So this is Paul Simon. Utah hasn't seen him in 25 years; and my hasn't he grown. Twenty-five years ago he was a folky; now he's America's international ambassador of good music.
The only living boy in New York made good.The reason? Genius. Since the '60s, pop music seems to have split into two camps: sophisticated rhythms (Phil Collins) and sophisticated messages (Tracy Chapman.)
Simon's genius lies in wedding the two. Percussion and Poetry, a rock music miracle on a par with St. Martin getting cats and mice to drink from one dish.
And the "Born at the Right Time" tour is the wedding party. Wednesday in Salt Lake City - an early stop on a 40-city tour - the invited guests almost seemed hand-picked: studious, earnest, articulate; people in tasteful haircuts who demand quality and usually get it.
In other words, Baby Boomers. Like Mike Stephens of Striders Inc. When asked how long he'd been a Paul Simon fan he replied, "Always. We don't come to many concerts, but tonight's worth the money."
And Salt Laker Grace Clayton: "This is my first Salt Palace concert. The acoustics here aren't all that great, but I love the sound. I even bought the `Graceland' video."
The singer, too, demands quality. Showing up with a 17-piece band (including a half-dozen percussionists), Simon kicked things off with several cuts from his new "Rhythm of the Saints" album, then slowly began seeding in old favorites.
But even there he'd juiced up "Cecilia," "Me and Julio," "Kodachrome," and "Loves Me Like a Rock" so much they were practically unrecognizable.
Paul Simon may be the only musician working today who does cover versions of his own hits.
Because most of us learned early in life to go with Simon's instincts. And there are levels for every listener. Little things. On a line like "Everybody loves the sound of a train in the dark" music majors could hear the twin saxophones moaning augmented fourths. Train whistle.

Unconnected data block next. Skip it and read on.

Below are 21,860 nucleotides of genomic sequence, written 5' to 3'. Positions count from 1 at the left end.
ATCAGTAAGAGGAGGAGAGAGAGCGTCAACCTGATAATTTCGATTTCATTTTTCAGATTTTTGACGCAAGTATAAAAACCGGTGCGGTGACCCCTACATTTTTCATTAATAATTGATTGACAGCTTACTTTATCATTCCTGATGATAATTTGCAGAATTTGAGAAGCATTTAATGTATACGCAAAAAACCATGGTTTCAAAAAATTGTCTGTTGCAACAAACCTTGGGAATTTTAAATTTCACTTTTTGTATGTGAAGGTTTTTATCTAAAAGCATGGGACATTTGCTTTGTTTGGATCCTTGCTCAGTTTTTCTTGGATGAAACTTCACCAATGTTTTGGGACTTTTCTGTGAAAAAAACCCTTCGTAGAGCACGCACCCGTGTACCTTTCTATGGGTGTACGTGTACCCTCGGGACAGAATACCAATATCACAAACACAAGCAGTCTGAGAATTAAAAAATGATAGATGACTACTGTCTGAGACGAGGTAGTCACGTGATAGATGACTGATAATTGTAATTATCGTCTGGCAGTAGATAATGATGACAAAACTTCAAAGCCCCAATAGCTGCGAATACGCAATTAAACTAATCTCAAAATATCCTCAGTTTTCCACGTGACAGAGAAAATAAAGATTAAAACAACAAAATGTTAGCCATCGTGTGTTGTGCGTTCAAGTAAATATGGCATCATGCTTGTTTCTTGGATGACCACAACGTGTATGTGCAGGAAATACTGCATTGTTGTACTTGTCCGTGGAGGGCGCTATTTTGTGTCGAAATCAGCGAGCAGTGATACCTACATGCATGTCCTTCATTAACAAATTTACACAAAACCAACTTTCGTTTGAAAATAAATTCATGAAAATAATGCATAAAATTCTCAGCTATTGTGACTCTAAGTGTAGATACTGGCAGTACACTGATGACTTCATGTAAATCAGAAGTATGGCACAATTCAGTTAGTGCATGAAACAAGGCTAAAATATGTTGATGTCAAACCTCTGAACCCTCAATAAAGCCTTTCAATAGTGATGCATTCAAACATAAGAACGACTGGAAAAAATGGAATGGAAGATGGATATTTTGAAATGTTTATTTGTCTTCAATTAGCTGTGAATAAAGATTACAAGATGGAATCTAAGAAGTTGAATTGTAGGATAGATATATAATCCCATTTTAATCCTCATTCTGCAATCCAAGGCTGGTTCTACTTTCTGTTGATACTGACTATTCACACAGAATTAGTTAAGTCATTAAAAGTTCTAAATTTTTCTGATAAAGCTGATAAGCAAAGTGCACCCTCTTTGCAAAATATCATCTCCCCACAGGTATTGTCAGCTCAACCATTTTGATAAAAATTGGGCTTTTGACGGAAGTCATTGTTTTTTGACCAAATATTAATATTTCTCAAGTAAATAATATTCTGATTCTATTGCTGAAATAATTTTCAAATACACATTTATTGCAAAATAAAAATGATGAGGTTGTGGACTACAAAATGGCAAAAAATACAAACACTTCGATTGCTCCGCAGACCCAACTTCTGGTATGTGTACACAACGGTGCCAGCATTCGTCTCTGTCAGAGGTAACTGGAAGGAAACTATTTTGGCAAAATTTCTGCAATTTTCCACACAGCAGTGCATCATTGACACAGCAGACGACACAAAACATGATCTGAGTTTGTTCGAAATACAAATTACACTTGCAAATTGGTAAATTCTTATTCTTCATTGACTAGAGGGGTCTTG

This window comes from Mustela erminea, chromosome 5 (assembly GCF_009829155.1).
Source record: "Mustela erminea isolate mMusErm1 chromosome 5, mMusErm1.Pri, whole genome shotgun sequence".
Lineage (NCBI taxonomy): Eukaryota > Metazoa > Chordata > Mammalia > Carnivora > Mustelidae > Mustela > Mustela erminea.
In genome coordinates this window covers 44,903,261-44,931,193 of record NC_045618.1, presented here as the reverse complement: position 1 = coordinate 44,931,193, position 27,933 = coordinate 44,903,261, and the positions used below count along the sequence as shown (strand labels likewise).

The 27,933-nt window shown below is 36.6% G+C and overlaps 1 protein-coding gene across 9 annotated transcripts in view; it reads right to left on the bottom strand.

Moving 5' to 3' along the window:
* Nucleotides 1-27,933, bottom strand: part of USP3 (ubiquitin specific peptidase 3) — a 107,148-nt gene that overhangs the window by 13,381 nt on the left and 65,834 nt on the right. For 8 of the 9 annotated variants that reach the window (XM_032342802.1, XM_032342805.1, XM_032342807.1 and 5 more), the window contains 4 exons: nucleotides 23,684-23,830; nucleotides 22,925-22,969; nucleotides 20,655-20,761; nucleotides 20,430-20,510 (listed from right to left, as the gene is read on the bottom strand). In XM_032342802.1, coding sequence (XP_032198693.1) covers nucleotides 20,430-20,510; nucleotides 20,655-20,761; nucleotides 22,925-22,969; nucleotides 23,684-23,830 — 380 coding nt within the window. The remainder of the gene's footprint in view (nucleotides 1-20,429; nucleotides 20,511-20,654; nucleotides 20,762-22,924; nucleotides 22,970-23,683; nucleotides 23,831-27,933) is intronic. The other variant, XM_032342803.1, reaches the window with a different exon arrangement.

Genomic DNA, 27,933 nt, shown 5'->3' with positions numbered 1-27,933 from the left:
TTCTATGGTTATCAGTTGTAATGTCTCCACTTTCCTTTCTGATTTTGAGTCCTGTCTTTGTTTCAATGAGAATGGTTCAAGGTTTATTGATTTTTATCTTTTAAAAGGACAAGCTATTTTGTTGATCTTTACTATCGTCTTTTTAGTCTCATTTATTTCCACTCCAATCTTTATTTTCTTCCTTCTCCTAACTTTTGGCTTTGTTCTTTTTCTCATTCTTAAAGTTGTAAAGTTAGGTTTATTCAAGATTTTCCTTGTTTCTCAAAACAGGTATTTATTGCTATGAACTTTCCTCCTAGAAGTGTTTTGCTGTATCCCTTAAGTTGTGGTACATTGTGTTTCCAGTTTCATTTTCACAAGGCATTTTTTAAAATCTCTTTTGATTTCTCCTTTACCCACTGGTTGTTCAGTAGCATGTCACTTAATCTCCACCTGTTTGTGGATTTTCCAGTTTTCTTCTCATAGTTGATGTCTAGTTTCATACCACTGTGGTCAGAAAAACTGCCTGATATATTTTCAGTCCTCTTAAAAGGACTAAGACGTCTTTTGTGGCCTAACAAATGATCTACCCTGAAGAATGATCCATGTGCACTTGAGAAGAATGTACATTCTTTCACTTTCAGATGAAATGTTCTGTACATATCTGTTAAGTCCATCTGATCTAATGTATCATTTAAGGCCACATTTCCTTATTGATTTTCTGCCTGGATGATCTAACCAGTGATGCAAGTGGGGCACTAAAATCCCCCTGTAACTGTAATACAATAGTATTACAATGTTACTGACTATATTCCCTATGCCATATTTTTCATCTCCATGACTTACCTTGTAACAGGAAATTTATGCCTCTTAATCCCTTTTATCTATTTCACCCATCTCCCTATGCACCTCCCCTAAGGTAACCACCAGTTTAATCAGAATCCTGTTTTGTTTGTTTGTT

Even the tune "Graceland" with its African drive pauses on the suspended seventh of a three-chord progression here and there as a small tribute to Mr. Presley.
And even better stuff in the lyrics.
Composer Philip Glass claimed Paul Simon taught him how to use words like "refrigerator" in songs. I'm not sure who taught Simon, but his flat, bald American phrases - phrases pulled from the mouth of middle America - have the kick of good "found poetry." Who else could weave three stock expressions like "the boy in the bubble," "jump shot" and "jump start" into three short bars?
At their best, Simon's lyrics have the straight-talk impatience of good newspaper editorials (". . . no times at all but the New York Times," remember?).
And "You Can Call Me Al," which he did twice on Wednesday, may be the best pop lyric in 20 years.
And that creates a problem.
Back in the '60s when Bob Dylan "went electric," the thinking was he'd soon return to simpler accompaniments because the music was fogging up the words. Simon must feel the same frustration. In a sound studio where masters and mixers abound, the singer's mile-a-minute lyrics are clean and clipped. On stage they're muddled and muddy, bustled along by the beat. In time, Simon's love of language may force him back to simpler side effects.
For now, however, just how this small Jewish boy dressed in a blue blazer - a guy who's little more than a "singing head" - can generate more sensuality than the Stones is, well, just one of the mysteries - like cats and mice becoming drinking buddies.